Parents: Howie and Diane Long. Family: Two brothers. Major: Sociology. Brother, Chris, plays defensive end for the NFL's St. Louis Rams and father, Howie, was an all-pro defensive end for the Oakland/Los Angeles Raiders and is a member of the NFL Hall of Fame.
Draft Scout Player News
04/15/16 - OL Kyle Long had his fifth-year option exercised by the Chicago Bears, the team announced Friday. Exercising the option keeps the Pro Bowl guard under contract through 2017. Long has made the Pro Bowl in each of his first three seasons since being the 20th overall pick in the 2013 NFL draft out of Oregon. He served as the right guard his first two seasons before playing right tackle last season. He is expected to play right guard this season when he is scheduled to make $1.16 million.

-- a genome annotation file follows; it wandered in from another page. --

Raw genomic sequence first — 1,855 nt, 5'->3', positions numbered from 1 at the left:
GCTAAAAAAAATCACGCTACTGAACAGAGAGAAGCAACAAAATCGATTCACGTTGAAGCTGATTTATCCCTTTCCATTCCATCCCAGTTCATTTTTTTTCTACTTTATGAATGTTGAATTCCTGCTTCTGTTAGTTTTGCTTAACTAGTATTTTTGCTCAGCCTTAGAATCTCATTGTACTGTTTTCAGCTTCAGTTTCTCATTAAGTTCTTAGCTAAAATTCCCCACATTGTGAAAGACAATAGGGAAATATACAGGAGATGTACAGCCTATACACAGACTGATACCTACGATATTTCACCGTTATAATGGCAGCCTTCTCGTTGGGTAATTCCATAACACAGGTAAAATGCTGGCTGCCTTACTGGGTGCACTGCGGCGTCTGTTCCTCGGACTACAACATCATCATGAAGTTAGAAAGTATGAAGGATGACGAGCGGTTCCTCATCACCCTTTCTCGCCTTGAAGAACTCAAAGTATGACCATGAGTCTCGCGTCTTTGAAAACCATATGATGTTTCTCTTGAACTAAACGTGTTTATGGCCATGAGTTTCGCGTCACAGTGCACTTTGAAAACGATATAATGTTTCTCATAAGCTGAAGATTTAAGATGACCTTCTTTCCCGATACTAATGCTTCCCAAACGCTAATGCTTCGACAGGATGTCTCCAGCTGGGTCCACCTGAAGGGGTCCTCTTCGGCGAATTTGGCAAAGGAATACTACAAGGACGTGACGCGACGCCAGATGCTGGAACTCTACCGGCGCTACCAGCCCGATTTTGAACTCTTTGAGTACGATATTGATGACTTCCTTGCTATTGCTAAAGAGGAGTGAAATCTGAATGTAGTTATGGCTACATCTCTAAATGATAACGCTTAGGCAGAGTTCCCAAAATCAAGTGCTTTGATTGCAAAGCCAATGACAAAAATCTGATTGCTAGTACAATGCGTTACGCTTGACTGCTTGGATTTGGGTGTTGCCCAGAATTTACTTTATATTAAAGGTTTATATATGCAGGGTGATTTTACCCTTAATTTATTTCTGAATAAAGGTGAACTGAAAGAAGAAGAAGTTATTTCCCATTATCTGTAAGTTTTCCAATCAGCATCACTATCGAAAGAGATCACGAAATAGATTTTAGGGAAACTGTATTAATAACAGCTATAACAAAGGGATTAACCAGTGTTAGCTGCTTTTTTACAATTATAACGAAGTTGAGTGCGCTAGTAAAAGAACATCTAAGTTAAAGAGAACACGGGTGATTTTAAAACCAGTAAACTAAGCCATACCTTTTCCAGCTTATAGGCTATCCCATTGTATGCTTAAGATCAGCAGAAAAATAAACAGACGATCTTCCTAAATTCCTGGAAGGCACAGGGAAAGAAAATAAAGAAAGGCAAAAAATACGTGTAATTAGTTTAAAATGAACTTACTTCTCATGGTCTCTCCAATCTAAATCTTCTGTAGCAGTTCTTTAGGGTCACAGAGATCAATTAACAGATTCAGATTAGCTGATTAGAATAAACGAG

12/04/15 - T Kyle Long (neck) went through a full practice after being limited on Wednesday.
12/02/15 - T Kyle Long (neck) practiced on a limited basis as a result of an injury suffered against Green Bay on Thanksgiving.
10/07/15 - T Kyle Long was limited in practice Wednesday due to back and ankle injuries he suffered in Sunday's win. Long no longer is playing with a soft cast on his right hand. He had it on there for an unspecified injury the first three games of the season.
06/17/15 - G Kyle Long remained at tackle again Wednesday at the Bears minicamp, but this time moved over to the left side instead of the right.
Head coach John Fox called it more a case of building depth and versatility into the line at a time when the team can afford this.
"I think it's an injustice to just throw a guy, even as simple as it sounds, left to right, whether you're doing it with a corner or an outside backer or a guard or a tackle -- they need to practice it," Fox said. "This is a good time of the year to kind of get the technique, the sets, and all of the different communication that has to happen with the O-line."